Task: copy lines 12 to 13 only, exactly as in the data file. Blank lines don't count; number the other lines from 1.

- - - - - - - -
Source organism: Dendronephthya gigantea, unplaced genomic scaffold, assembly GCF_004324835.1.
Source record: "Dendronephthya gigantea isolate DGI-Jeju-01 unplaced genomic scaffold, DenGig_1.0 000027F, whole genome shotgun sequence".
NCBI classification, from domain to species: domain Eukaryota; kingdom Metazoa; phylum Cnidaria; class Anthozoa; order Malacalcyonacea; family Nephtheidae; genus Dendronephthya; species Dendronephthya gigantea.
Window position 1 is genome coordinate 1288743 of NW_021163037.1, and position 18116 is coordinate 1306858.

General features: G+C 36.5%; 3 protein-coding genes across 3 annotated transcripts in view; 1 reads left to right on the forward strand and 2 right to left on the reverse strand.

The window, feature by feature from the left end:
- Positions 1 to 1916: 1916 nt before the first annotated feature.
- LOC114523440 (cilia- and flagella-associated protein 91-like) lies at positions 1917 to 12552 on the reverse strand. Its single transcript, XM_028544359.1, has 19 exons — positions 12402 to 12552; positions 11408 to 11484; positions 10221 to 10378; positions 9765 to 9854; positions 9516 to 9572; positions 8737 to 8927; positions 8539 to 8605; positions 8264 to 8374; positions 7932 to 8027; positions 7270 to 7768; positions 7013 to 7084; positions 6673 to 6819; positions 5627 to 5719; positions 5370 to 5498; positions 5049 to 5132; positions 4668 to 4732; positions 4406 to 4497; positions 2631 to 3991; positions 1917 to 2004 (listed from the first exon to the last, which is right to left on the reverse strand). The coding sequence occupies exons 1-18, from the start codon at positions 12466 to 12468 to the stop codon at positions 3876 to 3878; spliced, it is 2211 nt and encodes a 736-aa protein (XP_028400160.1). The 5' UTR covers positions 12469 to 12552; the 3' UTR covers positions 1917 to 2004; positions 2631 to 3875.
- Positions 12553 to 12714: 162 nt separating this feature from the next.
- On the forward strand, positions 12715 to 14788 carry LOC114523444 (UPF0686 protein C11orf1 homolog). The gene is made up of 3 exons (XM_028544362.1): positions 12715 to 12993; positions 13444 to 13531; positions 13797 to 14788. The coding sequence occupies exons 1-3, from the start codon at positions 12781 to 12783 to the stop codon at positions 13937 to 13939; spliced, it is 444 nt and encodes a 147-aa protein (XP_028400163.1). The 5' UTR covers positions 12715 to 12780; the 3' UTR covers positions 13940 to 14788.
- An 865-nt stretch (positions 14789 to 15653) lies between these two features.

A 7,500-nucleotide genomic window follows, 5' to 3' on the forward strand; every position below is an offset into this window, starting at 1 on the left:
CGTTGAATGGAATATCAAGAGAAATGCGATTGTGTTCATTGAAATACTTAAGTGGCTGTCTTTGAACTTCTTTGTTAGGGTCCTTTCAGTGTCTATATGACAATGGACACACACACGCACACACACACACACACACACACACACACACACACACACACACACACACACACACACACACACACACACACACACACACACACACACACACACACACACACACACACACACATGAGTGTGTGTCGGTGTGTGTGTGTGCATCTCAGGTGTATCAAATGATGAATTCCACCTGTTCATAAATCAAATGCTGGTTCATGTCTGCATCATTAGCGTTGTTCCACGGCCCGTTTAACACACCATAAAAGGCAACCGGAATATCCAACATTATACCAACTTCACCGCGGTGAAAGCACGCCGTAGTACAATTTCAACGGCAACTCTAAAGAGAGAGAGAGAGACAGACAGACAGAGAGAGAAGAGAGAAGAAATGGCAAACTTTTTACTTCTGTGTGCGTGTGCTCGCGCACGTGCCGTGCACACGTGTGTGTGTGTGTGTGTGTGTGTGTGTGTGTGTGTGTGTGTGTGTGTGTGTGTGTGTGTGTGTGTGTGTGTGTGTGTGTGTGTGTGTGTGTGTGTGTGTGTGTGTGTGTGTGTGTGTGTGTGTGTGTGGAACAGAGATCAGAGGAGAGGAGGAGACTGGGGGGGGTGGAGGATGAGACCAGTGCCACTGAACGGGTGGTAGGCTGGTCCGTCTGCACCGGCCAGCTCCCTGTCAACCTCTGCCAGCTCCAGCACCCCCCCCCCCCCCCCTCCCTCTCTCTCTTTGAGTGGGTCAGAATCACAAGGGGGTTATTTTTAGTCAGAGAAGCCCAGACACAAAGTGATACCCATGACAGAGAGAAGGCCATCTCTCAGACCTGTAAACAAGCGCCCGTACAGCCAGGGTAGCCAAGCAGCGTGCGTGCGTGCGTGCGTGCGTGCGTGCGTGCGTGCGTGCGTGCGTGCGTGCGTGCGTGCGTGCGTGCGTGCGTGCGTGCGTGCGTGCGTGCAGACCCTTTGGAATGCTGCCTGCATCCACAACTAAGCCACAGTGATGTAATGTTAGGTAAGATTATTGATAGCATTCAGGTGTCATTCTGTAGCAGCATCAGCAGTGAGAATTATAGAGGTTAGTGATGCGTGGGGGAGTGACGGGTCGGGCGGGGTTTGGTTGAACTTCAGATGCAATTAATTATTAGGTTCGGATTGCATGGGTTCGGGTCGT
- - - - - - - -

A 7,500-nucleotide genomic window follows, 5' to 3' on the forward strand; every position below is an offset into this window, starting at 1 on the left:
CGTTGAATGGAATATCAAGAGAAATGCGATTGTGTTCATTGAAATACTTAAGTGGCTGTCTTTGAACTTCTTTGTTAGGGTCCTTTCAGTGTCTATATGACAATGGACACACACACGCACACACACACACACACACACACACACACACACACACACACACACACACACACACACACACACACACACACACACACACACACACACACACACACACACACACACACACACATGAGTGTGTGTCGGTGTGTGTGTGTGCATCTCAGGTGTATCAAATGATGAATTCCACCTGTTCATAAATCAAATGCTGGTTCATGTCTGCATCATTAGCGTTGTTCCACGGCCCGTTTAACACACCATAAAAGGCAACCGGAATATCCAACATTATACCAACTTCACCGCGGTGAAAGCACGCCGTAGTACAATTTCAACGGCAACTCTAAAGAGAGAGAGAGAGACAGACAGACAGAGAGAGAAGAGAGAAGAAATGGCAAACTTTTTACTTCTGTGTGCGTGTGCTCGCGCACGTGCCGTGCACACGTGTGTGTGTGTGTGTGTGTGTGTGTGTGTGTGTGTGTGTGTGTGTGTGTGTGTGTGTGTGTGTGTGTGTGTGTGTGTGTGTGTGTGTGTGTGTGTGTGTGTGTGTGTGTGTGTGTGTGTGTGTGTGTGGAACAGAGATCAGAGGAGAGGAGGAGACTGGGGGGGGTGGAGGATGAGACCAGTGCCACTGAACGGGTGGTAGGCTGGTCCGTCTGCACCGGCCAGCTCCCTGTCAACCTCTGCCAGCTCCAGCACCCCCCCCCCCCCCCCTCCCTCTCTCTCTTTGAGTGGGTCAGAATCACAAGGGGGTTATTTTTAGTCAGAGAAGCCCAGACACAAAGTGATACCCATGACAGAGAGAAGGCCATCTCTCAGACCTGTAAACAAGCGCCCGTACAGCCAGGGTAGCCAAGCAGCGTGCGTGCGTGCGTGCGTGCGTGCGTGCGTGCGTGCGTGCGTGCGTGCGTGCGTGCGTGCGTGCGTGCGTGCGTGCGTGCGTGCGTGCGTGCAGACCCTTTGGAATGCTGCCTGCATCCACAACTAAGCCACAGTGATGTAATGTTAGGTAAGATTATTGATAGCATTCAGGTGTCATTCTGTAGCAGCATCAGCAGTGAGAATTATAGAGGTTAGTGATGCGTGGGGGAGTGACGGGTCGGGCGGGGTTTGGTTGAACTTCAGATGCAATTAATTATTAGGTTCGGATTGCATGGGTTCGGGTCGT